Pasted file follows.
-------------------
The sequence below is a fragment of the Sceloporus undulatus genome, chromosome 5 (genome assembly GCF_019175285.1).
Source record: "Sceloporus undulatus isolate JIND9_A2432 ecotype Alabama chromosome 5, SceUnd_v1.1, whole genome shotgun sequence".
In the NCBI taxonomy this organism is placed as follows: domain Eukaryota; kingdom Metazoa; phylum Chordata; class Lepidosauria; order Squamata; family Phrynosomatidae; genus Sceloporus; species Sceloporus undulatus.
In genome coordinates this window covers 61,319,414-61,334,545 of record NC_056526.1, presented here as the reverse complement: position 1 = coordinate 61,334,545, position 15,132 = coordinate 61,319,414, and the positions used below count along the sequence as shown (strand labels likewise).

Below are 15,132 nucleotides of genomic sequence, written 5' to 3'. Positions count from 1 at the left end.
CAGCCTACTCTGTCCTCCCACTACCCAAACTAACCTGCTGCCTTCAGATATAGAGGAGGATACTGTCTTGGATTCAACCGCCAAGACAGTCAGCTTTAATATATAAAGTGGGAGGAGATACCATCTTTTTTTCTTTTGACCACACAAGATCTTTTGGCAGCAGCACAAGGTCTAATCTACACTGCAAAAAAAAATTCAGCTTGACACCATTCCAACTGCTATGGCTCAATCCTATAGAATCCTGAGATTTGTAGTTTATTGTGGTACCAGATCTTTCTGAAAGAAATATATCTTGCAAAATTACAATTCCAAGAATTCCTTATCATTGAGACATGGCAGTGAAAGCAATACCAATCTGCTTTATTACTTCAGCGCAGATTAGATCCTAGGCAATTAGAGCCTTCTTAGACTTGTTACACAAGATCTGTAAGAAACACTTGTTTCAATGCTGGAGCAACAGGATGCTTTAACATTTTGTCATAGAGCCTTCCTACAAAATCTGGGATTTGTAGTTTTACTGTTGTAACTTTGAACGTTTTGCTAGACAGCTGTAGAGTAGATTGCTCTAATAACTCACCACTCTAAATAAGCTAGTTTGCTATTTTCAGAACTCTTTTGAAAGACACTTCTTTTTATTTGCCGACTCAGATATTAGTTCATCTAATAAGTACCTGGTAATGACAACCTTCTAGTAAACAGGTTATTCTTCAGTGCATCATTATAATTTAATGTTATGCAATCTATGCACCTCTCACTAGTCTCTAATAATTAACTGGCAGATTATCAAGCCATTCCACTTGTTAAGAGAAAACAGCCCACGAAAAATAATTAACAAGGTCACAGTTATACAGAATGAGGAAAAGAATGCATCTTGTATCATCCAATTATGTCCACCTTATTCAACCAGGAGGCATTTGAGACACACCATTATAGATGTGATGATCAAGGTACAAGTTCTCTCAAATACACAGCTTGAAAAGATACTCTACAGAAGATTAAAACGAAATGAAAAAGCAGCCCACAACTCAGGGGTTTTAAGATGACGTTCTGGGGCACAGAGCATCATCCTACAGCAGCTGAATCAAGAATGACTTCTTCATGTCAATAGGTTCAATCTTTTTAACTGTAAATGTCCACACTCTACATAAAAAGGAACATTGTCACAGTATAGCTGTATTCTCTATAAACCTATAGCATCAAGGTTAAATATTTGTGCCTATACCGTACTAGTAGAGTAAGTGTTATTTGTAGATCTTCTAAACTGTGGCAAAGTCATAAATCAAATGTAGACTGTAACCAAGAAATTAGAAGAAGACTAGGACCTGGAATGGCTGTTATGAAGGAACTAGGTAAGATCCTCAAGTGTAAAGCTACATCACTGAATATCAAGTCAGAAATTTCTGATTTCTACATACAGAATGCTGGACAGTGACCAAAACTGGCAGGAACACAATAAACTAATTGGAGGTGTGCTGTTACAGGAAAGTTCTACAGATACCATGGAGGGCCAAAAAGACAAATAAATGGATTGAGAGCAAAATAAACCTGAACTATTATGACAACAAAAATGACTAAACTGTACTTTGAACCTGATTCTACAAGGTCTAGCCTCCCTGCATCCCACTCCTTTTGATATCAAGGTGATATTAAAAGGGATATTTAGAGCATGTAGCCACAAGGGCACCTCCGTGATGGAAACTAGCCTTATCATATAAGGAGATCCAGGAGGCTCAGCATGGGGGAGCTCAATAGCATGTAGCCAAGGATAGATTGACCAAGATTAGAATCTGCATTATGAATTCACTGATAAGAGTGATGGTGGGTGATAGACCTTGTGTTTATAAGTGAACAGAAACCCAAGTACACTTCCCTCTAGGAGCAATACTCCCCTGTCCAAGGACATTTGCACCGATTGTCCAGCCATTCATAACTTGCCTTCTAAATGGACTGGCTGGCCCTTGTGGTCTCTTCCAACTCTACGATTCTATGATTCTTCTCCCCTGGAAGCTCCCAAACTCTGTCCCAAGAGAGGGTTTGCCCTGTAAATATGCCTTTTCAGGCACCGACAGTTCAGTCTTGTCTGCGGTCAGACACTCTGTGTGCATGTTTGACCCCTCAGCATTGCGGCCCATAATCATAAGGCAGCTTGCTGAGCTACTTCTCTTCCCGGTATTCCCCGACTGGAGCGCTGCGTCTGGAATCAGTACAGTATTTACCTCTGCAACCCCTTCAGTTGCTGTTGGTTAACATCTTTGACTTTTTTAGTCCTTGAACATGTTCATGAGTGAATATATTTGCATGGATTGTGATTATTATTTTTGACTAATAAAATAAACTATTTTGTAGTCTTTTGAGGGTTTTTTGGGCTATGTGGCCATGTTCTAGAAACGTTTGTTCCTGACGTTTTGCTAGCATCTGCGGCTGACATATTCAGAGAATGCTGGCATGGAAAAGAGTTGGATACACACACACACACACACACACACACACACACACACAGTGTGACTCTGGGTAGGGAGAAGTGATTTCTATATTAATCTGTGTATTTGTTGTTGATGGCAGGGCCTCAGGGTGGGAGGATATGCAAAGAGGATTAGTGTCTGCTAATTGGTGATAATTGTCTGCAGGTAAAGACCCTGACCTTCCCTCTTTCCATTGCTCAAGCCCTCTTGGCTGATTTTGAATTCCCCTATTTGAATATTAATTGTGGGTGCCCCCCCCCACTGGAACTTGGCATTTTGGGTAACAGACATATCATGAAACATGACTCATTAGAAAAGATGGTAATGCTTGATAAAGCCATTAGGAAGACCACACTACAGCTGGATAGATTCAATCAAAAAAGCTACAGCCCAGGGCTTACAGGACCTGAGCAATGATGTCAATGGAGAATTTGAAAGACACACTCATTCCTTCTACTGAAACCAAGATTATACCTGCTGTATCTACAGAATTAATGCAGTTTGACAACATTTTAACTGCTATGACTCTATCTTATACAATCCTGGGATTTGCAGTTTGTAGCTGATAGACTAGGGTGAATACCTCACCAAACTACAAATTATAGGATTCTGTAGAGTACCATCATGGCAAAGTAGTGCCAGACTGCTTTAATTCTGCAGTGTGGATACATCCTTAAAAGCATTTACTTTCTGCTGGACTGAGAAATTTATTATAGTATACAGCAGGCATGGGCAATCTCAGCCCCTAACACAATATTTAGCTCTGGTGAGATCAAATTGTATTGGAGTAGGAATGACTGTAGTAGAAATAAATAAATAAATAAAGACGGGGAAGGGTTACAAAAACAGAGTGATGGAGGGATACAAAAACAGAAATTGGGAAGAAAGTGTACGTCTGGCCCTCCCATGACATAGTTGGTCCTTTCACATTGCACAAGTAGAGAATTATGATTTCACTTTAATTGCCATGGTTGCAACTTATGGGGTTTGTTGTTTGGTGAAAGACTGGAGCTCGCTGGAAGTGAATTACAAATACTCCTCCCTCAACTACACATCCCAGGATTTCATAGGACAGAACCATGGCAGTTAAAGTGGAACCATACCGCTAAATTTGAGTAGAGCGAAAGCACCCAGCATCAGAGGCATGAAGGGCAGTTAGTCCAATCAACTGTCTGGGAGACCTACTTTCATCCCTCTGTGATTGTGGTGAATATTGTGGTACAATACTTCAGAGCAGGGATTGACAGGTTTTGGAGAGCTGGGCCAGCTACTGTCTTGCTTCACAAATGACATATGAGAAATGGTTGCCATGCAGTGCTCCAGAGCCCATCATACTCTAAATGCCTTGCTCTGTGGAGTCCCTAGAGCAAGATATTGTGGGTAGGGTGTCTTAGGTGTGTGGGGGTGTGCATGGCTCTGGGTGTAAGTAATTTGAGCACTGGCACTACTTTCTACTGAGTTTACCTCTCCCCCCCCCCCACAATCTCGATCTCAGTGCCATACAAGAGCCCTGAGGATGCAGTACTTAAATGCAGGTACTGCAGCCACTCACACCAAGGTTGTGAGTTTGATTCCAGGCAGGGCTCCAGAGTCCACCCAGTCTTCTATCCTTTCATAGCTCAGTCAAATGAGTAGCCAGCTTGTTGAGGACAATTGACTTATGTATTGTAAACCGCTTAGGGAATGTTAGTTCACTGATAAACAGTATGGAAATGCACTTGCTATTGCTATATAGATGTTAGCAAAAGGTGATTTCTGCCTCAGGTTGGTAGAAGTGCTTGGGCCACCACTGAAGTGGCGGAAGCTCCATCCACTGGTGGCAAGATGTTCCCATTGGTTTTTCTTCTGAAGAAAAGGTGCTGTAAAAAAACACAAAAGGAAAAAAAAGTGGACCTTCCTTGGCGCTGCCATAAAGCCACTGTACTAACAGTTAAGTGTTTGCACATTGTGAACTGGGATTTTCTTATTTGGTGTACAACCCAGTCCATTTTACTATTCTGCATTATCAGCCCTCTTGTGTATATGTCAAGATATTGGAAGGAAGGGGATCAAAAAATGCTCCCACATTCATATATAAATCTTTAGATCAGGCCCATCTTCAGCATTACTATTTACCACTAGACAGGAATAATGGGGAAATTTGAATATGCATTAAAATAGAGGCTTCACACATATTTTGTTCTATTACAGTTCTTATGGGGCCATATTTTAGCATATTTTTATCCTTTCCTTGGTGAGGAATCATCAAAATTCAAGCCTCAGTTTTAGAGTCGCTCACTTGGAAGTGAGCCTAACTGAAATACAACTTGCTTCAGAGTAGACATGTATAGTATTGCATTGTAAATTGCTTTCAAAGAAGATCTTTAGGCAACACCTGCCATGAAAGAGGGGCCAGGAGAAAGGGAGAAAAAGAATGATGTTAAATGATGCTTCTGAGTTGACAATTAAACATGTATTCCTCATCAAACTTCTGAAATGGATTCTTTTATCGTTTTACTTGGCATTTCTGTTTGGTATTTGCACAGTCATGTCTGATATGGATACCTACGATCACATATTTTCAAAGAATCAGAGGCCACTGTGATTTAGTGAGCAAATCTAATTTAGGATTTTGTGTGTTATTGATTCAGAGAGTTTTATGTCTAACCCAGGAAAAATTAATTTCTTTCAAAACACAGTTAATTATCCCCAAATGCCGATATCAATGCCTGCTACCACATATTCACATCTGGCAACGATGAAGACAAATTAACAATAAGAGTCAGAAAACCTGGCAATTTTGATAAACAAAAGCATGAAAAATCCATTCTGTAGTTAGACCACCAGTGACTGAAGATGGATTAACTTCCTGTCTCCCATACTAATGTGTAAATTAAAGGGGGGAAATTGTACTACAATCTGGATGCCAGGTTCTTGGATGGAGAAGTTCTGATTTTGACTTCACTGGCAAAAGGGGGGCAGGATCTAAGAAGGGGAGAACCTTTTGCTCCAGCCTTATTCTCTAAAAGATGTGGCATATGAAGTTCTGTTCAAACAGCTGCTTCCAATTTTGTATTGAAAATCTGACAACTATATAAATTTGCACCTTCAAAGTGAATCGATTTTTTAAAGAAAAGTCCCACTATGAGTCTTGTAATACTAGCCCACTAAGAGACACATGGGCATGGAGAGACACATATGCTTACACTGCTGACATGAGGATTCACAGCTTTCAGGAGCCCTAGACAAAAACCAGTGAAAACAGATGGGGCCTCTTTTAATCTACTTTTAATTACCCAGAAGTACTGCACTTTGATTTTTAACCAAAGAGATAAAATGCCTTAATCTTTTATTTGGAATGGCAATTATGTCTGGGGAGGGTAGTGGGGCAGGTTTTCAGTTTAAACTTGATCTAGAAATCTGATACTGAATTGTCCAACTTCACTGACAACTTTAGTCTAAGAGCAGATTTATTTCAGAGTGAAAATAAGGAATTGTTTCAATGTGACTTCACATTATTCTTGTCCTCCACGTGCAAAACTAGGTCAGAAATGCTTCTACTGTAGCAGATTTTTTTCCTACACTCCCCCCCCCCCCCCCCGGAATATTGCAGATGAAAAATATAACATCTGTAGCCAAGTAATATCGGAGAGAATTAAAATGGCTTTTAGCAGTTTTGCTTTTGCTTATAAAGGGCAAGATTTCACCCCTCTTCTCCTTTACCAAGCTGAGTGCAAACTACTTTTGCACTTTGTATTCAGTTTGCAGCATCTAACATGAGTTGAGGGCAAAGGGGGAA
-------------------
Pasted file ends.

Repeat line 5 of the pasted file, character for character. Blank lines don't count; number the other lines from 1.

Below are 15,132 nucleotides of genomic sequence, written 5' to 3'. Positions count from 1 at the left end.